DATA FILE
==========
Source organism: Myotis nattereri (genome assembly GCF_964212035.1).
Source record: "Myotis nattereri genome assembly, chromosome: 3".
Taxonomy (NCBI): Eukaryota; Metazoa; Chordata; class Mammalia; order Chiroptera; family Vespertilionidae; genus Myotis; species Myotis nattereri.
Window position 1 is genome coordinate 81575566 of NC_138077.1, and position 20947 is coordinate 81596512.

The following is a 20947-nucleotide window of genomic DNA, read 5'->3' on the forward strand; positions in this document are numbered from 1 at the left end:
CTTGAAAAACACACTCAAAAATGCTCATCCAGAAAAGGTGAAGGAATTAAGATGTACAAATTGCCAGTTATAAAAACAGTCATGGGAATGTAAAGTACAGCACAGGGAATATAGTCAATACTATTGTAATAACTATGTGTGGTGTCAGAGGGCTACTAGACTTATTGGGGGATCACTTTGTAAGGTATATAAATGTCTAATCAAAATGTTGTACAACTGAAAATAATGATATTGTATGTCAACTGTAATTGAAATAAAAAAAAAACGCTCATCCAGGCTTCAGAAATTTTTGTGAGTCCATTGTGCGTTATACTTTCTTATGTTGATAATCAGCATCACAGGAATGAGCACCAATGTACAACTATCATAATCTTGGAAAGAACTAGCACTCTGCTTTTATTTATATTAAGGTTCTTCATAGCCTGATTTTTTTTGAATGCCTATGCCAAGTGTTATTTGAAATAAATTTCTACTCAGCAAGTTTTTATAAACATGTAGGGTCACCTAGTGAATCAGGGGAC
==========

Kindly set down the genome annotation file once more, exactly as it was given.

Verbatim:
Source organism: Myotis nattereri (genome assembly GCF_964212035.1).
Source record: "Myotis nattereri genome assembly, chromosome: 3".
Taxonomy (NCBI): Eukaryota; Metazoa; Chordata; class Mammalia; order Chiroptera; family Vespertilionidae; genus Myotis; species Myotis nattereri.
Window position 1 is genome coordinate 81575566 of NC_138077.1, and position 20947 is coordinate 81596512.

The following is a 20947-nucleotide window of genomic DNA, read 5'->3' on the forward strand; positions in this document are numbered from 1 at the left end:
CTTGAAAAACACACTCAAAAATGCTCATCCAGAAAAGGTGAAGGAATTAAGATGTACAAATTGCCAGTTATAAAAACAGTCATGGGAATGTAAAGTACAGCACAGGGAATATAGTCAATACTATTGTAATAACTATGTGTGGTGTCAGAGGGCTACTAGACTTATTGGGGGATCACTTTGTAAGGTATATAAATGTCTAATCAAAATGTTGTACAACTGAAAATAATGATATTGTATGTCAACTGTAATTGAAATAAAAAAAAAACGCTCATCCAGGCTTCAGAAATTTTTGTGAGTCCATTGTGCGTTATACTTTCTTATGTTGATAATCAGCATCACAGGAATGAGCACCAATGTACAACTATCATAATCTTGGAAAGAACTAGCACTCTGCTTTTATTTATATTAAGGTTCTTCATAGCCTGATTTTTTTTGAATGCCTATGCCAAGTGTTATTTGAAATAAATTTCTACTCAGCAAGTTTTTATAAACATGTAGGGTCACCTAGTGAATCAGGGGAC